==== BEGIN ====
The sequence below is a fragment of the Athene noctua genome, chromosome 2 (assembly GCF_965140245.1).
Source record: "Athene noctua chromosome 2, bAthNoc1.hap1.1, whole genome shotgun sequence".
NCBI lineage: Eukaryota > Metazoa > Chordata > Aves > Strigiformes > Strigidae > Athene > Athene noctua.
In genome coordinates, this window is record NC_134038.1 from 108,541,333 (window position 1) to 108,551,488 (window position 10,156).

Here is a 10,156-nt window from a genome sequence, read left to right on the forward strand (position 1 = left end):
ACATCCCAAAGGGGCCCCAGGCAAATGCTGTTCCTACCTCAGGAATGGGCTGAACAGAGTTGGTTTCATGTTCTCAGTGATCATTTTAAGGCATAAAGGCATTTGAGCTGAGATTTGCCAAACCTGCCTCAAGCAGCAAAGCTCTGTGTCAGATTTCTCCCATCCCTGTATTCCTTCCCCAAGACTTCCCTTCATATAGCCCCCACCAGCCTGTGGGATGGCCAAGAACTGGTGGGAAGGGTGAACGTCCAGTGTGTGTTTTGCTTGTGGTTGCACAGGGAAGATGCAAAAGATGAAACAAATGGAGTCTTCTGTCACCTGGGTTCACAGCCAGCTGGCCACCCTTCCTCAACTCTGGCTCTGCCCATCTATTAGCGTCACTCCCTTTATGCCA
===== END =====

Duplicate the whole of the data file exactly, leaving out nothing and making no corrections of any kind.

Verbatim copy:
The sequence below is a fragment of the Athene noctua genome, chromosome 2 (assembly GCF_965140245.1).
Source record: "Athene noctua chromosome 2, bAthNoc1.hap1.1, whole genome shotgun sequence".
NCBI lineage: Eukaryota > Metazoa > Chordata > Aves > Strigiformes > Strigidae > Athene > Athene noctua.
In genome coordinates, this window is record NC_134038.1 from 108,541,333 (window position 1) to 108,551,488 (window position 10,156).

Here is a 10,156-nt window from a genome sequence, read left to right on the forward strand (position 1 = left end):
ACATCCCAAAGGGGCCCCAGGCAAATGCTGTTCCTACCTCAGGAATGGGCTGAACAGAGTTGGTTTCATGTTCTCAGTGATCATTTTAAGGCATAAAGGCATTTGAGCTGAGATTTGCCAAACCTGCCTCAAGCAGCAAAGCTCTGTGTCAGATTTCTCCCATCCCTGTATTCCTTCCCCAAGACTTCCCTTCATATAGCCCCCACCAGCCTGTGGGATGGCCAAGAACTGGTGGGAAGGGTGAACGTCCAGTGTGTGTTTTGCTTGTGGTTGCACAGGGAAGATGCAAAAGATGAAACAAATGGAGTCTTCTGTCACCTGGGTTCACAGCCAGCTGGCCACCCTTCCTCAACTCTGGCTCTGCCCATCTATTAGCGTCACTCCCTTTATGCCA